BYRD v. GLANVILLE

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Court of Appeals of Georgia.

BYRD v. GLANVILLE.

A18A0316

Decided: February 22, 2018

MCFADDEN, P. J., RAY and RICKMAN, JJ.

This case involves a mandamus petition filed in this court by a prison inmate, Herschel Gerald Byrd. The respondent, Judge Ural Glanville, has moved to dismiss the petition. We grant the motion because Byrd failed to use the mandatory form promulgated by the Administrative Office of the Courts (“AOC”) and we, therefore, dismiss the petition.

On October 26, 2017, Byrd filed a petition for mandamus in this court, seeking to invoke this court's original jurisdiction to issue a writ of mandamus ordering Judge Glanville to rule on the various motions filed by Byrd in connection with a criminal case in which he was the defendant. See OCGA § 9-6-22 (permitting person to petition appellate court to compel public officer to perform duty by mandamus). See also Ga. Const. of 1983, Art. VI, Sec. I, Par. IV (“[a]ppellate courts shall have the power to issue process in the nature of mandamus”); OCGA § 15-3-3.1 (a) (4) & (6) (“the Court of Appeals shall have jurisdiction in all cases involving extraordinary remedies and all other cases not reserved to the Supreme Court”). Byrd was incarcerated at the time he filed his petition.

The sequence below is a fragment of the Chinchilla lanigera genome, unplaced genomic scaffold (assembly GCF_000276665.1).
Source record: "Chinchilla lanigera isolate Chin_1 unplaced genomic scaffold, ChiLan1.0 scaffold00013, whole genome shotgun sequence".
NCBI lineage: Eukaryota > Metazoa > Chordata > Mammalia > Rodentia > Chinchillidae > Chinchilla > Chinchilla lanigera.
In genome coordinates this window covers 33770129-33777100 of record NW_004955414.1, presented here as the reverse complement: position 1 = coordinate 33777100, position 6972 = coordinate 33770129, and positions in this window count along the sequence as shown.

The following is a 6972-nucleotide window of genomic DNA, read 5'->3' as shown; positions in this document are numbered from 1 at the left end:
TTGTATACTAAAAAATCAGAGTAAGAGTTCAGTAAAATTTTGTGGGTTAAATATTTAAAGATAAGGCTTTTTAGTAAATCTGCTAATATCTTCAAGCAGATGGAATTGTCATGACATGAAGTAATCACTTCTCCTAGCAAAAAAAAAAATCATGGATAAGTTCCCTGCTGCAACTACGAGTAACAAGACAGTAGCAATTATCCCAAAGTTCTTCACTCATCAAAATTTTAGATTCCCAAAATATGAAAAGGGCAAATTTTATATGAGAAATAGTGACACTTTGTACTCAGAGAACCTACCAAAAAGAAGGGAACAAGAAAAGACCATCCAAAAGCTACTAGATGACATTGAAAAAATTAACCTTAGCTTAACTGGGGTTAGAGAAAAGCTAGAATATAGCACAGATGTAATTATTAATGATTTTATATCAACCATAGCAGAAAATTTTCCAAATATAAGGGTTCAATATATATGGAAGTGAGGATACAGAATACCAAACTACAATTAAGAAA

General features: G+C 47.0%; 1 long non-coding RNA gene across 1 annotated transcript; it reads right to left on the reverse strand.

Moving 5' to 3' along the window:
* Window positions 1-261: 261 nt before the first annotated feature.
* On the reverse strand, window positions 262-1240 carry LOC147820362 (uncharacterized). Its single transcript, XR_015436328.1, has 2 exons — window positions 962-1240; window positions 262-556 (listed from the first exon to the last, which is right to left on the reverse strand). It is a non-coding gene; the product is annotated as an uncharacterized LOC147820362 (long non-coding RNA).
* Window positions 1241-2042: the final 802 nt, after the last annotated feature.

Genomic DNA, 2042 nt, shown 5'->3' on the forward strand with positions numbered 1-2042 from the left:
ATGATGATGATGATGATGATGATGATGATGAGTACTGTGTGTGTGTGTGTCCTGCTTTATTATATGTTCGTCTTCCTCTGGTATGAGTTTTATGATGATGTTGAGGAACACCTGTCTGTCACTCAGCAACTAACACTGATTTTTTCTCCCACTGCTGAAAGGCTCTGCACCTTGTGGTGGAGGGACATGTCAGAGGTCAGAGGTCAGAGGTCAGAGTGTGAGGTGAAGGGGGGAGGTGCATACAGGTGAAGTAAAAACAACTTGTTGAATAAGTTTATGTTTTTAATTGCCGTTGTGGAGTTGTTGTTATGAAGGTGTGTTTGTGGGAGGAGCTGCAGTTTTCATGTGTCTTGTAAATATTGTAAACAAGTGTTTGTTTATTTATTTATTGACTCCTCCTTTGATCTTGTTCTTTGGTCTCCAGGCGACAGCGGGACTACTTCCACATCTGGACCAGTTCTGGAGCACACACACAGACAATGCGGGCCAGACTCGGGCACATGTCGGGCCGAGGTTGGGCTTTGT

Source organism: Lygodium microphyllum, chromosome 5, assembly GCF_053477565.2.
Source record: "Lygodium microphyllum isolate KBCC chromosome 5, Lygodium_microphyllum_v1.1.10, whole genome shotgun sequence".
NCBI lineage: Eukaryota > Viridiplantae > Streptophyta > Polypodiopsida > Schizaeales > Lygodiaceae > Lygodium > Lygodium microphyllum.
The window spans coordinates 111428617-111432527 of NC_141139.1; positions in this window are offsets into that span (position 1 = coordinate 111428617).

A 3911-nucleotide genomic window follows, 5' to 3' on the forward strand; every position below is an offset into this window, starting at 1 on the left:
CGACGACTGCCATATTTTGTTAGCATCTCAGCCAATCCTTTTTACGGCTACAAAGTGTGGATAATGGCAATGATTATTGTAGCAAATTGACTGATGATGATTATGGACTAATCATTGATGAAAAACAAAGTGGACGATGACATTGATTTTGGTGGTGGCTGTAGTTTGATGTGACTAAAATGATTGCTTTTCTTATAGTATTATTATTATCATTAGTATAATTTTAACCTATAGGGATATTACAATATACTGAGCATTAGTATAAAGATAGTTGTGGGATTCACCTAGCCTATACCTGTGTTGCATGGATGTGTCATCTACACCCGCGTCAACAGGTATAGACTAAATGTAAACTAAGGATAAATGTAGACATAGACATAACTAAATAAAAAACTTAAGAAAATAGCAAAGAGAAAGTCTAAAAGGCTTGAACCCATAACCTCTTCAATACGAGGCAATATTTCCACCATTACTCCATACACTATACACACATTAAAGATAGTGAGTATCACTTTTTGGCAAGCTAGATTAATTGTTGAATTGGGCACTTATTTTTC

Judge Glanville has moved to dismiss Byrd's mandamus petition arguing, among other things, that Byrd failed to file the AOC form required for such a petition. OCGA § 9-10-14 (b) requires inmates incarcerated in Georgia state or local facilities to use a special form promulgated by the AOC as their complaint or initial pleading in lawsuits against state or local agencies or officials.

In relevant part, that statute provides the following: No clerk of any court shall accept for filing any action by an inmate of a state or local penal or correctional institution against any officer of state or local government unless the complaint or other initial pleading is on a form or forms promulgated by the AOC. This language is unambiguous and does not provide for any exceptions.

Donald v. Price, 283 Ga. 311 (2008) (658 SE2d 569) (2008) (punctuation omitted). Furthermore, the Georgia Supreme Court has held that “[a] clerk of court acts contrary to the requirements of OCGA § 9-10-14 (b) when the clerk accepts for filing a complaint or initial pleading against a Georgia agency or official that is not in accord with the statute's requirements.” Gay v. Owens, 292 Ga. 480, 481 (1) (738 SE2d 614) (2013) (citation omitted).

The original mandamus petition that Byrd filed with this court is an initial pleading, subject to the requirements of OCGA § 9-1-14 (b). But Byrd failed to use the proper form when he filed the mandamus petition with this court. Accordingly, pursuant to OCGA § 9-10-14 (b), the petition must be dismissed.

MCFADDEN, Presiding Judge.

Case dismissed. Ray and Rickman, JJ., concur.

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